Modeling

We will fit the following regression models to the Boston Housing Data Set

  • xgbTree
  • lm
  • randomForest
  • MARS
  • Cubist
  • CART tree

For tuning we will use a randomized parameter search in a 5-fold cross validation

We will use the following packages: –recipesresamplecaretyardstickeasyalluvial (for colors)

suppressPackageStartupMessages( library('mlbench') )
suppressPackageStartupMessages( library('tidyverse') )
suppressPackageStartupMessages( library('recipes') )
suppressPackageStartupMessages( library('caret') )

# ggplot default theme
theme_set(theme_minimal())

# Register mutiple cores for parallel processing
suppressPackageStartupMessages( library(parallel) )
suppressPackageStartupMessages( library(doParallel) )
cluster <- makeCluster(detectCores() - 1) ## convention to leave 1 core for OS
registerDoParallel(cluster)

“`

Data

data('BostonHousing')
df = as_tibble( BostonHousing )
summary(df)
##       crim                zn             indus       chas   
##  Min.   : 0.00632   Min.   :  0.00   Min.   : 0.46   0:471  
##  1st Qu.: 0.08204   1st Qu.:  0.00   1st Qu.: 5.19   1: 35  
##  Median : 0.25651   Median :  0.00   Median : 9.69          
##  Mean   : 3.61352   Mean   : 11.36   Mean   :11.14          
##  3rd Qu.: 3.67708   3rd Qu.: 12.50   3rd Qu.:18.10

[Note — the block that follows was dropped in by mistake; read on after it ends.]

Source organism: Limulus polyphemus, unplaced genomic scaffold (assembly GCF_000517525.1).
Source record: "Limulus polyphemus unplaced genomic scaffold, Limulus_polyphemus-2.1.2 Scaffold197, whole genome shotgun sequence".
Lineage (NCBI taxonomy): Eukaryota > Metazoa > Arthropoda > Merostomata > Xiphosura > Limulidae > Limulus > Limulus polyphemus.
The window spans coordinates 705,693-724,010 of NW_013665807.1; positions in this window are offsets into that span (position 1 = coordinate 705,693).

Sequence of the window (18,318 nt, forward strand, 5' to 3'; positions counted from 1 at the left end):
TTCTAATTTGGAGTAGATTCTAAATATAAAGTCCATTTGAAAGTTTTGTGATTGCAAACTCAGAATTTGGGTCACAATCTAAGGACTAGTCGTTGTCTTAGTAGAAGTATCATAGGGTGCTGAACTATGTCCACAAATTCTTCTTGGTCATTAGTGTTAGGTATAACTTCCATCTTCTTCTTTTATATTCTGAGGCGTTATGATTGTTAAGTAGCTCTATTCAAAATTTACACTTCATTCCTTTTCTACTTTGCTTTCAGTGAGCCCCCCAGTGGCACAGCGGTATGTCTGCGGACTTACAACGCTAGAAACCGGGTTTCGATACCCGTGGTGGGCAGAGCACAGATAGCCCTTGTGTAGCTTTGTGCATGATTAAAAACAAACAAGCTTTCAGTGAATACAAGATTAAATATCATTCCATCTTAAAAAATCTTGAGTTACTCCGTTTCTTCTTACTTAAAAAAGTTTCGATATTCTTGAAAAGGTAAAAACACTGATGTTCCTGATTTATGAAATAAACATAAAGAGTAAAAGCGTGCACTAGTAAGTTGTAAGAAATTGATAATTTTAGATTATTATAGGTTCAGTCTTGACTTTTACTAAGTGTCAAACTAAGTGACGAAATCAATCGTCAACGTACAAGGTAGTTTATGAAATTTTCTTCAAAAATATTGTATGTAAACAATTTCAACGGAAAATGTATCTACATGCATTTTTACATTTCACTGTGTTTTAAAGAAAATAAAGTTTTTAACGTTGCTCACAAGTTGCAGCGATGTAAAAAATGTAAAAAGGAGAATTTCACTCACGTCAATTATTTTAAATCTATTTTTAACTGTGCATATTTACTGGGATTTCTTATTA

##  Max.   :88.97620   Max.   :100.00   Max.   :27.74          
##       nox               rm             age              dis        
##  Min.   :0.3850   Min.   :3.561   Min.   :  2.90   Min.   : 1.130  
##  1st Qu.:0.4490   1st Qu.:5.886   1st Qu.: 45.02   1st Qu.: 2.100  
##  Median :0.5380   Median :6.208   Median : 77.50   Median : 3.207  
##  Mean   :0.5547   Mean   :6.285   Mean   : 68.57   Mean   : 3.795  
##  3rd Qu.:0.6240   3rd Qu.:6.623   3rd Qu.: 94.08   3rd Qu.: 5.188  
##  Max.   :0.8710   Max.   :8.780   Max.   :100.00   Max.   :12.127  
##       rad              tax           ptratio            b         
##  Min.   : 1.000   Min.   :187.0   Min.   :12.60   Min.   :  0.32  
##  1st Qu.: 4.000   1st Qu.:279.0   1st Qu.:17.40   1st Qu.:375.38  
##  Median : 5.000   Median :330.0   Median :19.05   Median :391.44  
##  Mean   : 9.549   Mean   :408.2   Mean   :18.46   Mean   :356.67  
##  3rd Qu.:24.000   3rd Qu.:666.0   3rd Qu.:20.20   3rd Qu.:396.23  
##  Max.   :24.000   Max.   :711.0   Max.   :22.00   Max.   :396.90  
##      lstat            medv      
##  Min.   : 1.73   Min.   : 5.00  
##  1st Qu.: 6.95   1st Qu.:17.02  
##  Median :11.36   Median :21.20  
##  Mean   :12.65   Mean   :22.53  
##  3rd Qu.:16.95   3rd Qu.:25.00  
##  Max.   :37.97   Max.   :50.00

Response Variable lstat

p_hist = ggplot(df) +
  geom_histogram( aes(lstat) ) +
  lims( x = c(0,40) )

p_ecdf = ggplot(df) +
  stat_ecdf(aes(lstat) ) +
  lims( x = c(0,40) )

gridExtra::grid.arrange( p_hist, p_ecdf )